I usually use a very dark brown. Not as harsh as black but does the same job. At the beginning, I varied the line colour a lot but it led to a real inconsistency in the look.

So I draw the line -

That actually looks pretty close to black there. The big thing I have to remember here is to do it on another layer. The amount of times I've done it on the same layer as the grey is ridiculous. So different layer, like this -

3) The basic colour.

At this point, I delete that rough sketch and put a new transparent layer under my line layer for my colour. Using just a basic round brush, I get the main flat colours.

Then I add the most basic of shading. I keep it basic for speed and clarity. Usually, whatever way they are facing is bright, their back end is dark. Like this -

From there, everything else is just about getting the detail and texture.

4) The detail.

I move on to a different brush at this point. The speckled round brush. I find that gives me the best texture, almost dirty, like fingerprints.

With this brush (not as transparent as in that pic above) I use the colour select tool to select the areas of shading and then shift the colour a little darker, blending the changes in tone. I deliberately keep this a little rough, or else I'd lose the texture that brush gives. By adding little darker or lighter dots in places, it gives that slightly dead or sick look. And I add the details - blood, etc.

Really, this is just finishing it off. I usually stick fairly closely to the shading I did in the previous stage. And I end up with a character like this -

And there he is. My little Easter Bunny. The process doesn't really change no matter who I am doing and is always pretty quick. They don't stand up to close scrutiny but, at the size I post them and with the nature of the characters, the rough look works.

There isn't a huge amount to say about how I do the backgrounds but I'll do another post covering that end soon.

Wednesday, March 17, 2010

Survival Of The Dead

George Romero, the father of modern zombie movies (some call him the grandfather but that has me asking who the father is and I can't think of an answer other than Romero himself), hasn't always lived up to the promise of his early zombie movies. How could he? Night was so different and fresh. Dawn too. Day is one of my favourite movies. Not everyone feels the same.

Many many years passed. And Romero's more recent output has been the subject of some debate. And much disappointment. Personally, I found Diary an embarrasment. Given what Romero has contributed to movies and horror, that's not an easy thing to say.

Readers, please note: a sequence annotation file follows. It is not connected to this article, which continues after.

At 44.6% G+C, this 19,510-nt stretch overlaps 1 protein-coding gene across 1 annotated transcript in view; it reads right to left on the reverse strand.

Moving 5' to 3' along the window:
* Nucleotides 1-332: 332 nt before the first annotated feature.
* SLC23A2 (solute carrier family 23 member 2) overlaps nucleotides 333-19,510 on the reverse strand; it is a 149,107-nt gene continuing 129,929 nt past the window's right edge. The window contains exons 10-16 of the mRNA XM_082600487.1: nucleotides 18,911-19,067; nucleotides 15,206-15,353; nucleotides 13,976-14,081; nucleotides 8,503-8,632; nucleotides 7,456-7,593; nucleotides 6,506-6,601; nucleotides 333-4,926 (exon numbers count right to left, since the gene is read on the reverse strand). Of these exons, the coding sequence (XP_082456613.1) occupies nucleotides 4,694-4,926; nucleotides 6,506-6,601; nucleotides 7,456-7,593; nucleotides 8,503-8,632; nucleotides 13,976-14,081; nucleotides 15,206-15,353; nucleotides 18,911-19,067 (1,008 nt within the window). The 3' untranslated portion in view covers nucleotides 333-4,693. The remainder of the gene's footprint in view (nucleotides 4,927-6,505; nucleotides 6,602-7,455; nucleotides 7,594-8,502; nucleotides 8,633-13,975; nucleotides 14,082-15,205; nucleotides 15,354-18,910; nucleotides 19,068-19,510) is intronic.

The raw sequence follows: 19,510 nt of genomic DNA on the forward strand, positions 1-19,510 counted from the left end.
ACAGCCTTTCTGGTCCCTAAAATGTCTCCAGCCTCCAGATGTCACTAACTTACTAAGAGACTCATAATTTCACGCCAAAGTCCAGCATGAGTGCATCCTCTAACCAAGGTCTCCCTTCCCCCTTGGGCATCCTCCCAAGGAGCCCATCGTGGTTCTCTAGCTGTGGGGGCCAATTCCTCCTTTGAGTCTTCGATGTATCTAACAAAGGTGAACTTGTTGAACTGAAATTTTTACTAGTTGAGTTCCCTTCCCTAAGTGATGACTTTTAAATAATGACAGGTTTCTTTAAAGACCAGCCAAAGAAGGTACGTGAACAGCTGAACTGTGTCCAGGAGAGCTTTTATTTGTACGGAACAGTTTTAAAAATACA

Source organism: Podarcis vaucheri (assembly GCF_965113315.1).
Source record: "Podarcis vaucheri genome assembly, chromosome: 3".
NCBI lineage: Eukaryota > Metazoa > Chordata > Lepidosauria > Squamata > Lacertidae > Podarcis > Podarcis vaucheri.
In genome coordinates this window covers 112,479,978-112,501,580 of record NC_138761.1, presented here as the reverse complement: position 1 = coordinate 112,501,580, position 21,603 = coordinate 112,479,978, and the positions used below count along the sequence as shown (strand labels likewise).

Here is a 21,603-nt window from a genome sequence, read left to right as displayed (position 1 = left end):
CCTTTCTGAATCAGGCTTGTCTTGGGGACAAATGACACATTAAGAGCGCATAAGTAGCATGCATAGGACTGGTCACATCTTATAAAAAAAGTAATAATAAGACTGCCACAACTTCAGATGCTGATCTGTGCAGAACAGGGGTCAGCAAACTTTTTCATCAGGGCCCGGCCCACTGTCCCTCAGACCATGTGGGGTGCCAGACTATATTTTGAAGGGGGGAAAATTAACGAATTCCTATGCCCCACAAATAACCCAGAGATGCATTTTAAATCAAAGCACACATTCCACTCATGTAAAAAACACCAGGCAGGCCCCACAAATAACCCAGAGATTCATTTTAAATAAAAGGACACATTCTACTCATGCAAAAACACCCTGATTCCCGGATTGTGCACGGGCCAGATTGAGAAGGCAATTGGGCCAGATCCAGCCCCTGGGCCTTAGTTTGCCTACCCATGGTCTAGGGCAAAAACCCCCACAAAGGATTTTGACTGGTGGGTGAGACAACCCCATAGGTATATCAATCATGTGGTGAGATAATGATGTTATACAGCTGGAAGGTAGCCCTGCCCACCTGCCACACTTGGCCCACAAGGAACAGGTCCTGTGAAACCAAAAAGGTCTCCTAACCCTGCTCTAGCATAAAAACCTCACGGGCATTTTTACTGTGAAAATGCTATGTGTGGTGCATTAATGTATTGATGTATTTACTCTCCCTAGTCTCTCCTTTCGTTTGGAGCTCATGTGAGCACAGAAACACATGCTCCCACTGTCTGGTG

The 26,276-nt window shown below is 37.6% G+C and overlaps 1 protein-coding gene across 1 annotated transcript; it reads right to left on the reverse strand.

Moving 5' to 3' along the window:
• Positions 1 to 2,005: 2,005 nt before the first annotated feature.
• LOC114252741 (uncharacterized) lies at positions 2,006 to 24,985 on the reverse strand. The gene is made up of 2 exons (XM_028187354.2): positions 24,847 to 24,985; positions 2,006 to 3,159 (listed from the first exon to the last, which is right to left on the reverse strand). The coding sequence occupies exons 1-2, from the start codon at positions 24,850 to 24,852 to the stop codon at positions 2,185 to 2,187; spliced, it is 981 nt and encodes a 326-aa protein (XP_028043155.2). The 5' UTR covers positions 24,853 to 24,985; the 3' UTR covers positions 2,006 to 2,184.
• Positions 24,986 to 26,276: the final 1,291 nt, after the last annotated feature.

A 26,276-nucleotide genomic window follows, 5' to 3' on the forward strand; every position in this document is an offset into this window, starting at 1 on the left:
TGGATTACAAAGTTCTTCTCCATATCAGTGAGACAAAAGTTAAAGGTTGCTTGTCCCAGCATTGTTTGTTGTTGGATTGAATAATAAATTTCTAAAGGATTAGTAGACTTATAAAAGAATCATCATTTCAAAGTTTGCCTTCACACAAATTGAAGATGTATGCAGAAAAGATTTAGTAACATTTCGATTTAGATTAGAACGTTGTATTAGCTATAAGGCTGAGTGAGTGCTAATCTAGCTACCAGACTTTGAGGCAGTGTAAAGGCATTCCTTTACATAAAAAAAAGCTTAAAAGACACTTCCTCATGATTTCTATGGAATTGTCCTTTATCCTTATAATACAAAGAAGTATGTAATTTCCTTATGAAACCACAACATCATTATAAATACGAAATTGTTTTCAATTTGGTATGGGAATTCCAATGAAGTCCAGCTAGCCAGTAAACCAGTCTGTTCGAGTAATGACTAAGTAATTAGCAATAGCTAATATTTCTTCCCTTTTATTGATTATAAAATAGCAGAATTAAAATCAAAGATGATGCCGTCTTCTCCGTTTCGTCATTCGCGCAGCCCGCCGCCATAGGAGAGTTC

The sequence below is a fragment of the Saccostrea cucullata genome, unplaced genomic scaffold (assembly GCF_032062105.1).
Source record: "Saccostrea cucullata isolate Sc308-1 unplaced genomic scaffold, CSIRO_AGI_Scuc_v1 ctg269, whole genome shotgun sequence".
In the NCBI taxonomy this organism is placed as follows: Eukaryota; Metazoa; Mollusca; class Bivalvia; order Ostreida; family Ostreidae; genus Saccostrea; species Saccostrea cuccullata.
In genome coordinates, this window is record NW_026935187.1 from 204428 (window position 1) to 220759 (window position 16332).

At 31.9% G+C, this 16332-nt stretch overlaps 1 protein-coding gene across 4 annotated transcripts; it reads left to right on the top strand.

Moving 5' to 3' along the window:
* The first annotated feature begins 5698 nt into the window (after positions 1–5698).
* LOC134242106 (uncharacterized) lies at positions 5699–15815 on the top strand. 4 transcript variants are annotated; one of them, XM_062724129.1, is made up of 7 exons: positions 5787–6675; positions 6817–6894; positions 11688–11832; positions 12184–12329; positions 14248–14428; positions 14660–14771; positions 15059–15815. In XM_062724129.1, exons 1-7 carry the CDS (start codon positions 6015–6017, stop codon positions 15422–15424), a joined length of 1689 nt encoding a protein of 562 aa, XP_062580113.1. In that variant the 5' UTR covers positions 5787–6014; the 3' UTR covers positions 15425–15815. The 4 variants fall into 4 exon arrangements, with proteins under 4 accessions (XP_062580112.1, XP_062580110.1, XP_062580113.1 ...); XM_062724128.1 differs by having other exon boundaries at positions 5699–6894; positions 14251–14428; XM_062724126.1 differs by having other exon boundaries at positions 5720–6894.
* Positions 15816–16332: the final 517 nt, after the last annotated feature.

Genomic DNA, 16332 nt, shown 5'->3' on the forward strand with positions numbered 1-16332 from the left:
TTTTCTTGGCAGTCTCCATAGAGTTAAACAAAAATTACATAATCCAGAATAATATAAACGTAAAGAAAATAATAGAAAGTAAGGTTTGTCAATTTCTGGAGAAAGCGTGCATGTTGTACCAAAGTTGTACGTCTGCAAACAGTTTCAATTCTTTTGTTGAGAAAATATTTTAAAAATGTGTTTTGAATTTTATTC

So Survival didn't exactly have much to live up to. Did I want to see one of my favourite film makers spiral even further down? And the trailers and clips, full of poor CG-composited shots, didn't fill me with hope. Well, the movie was released on Blu-Ray last weekend. The cover instantly drew me in. It's a classic horror painting that could have come from the 70s or 80s (a little like the image above). A good start and I couldn't resist buying it and giving it a watch.

Those poor shots in the trailers? They look just as bad in the movie itself.

But Romero is back.

Survival Of The Dead features Alan Van Sprang as a soldier with questionable morals, Athena Karkanis as a solider with questionable timing and Kenneth Welsh as an old Irish island-dweller with a questionable accent.

In an odd move, the absolute worst shots of the movie were in those trailers. What's around them, however, is a far more interesting movie. In tone, it felt classic. Only a laptop, the internet and an iPod Touch betray the year of origin. Those elements aside, this could have come just after Dawn. The setting is so different and yet there is something very similar in the tone.

In every one of his zombie movies, Romero attempts to make it about the people. The survivors. Getting this right is what made Dawn so absolutely special. Getting it wrong, well, that's complete failure. Watching Survival, I found myself invested in the characters. I wanted things to go well for them. I knew things would get worse and worse and I found myself rooting for them. The film is full of tense moments - not zombie scares, but moments where I simply wanted things to go well for the characters.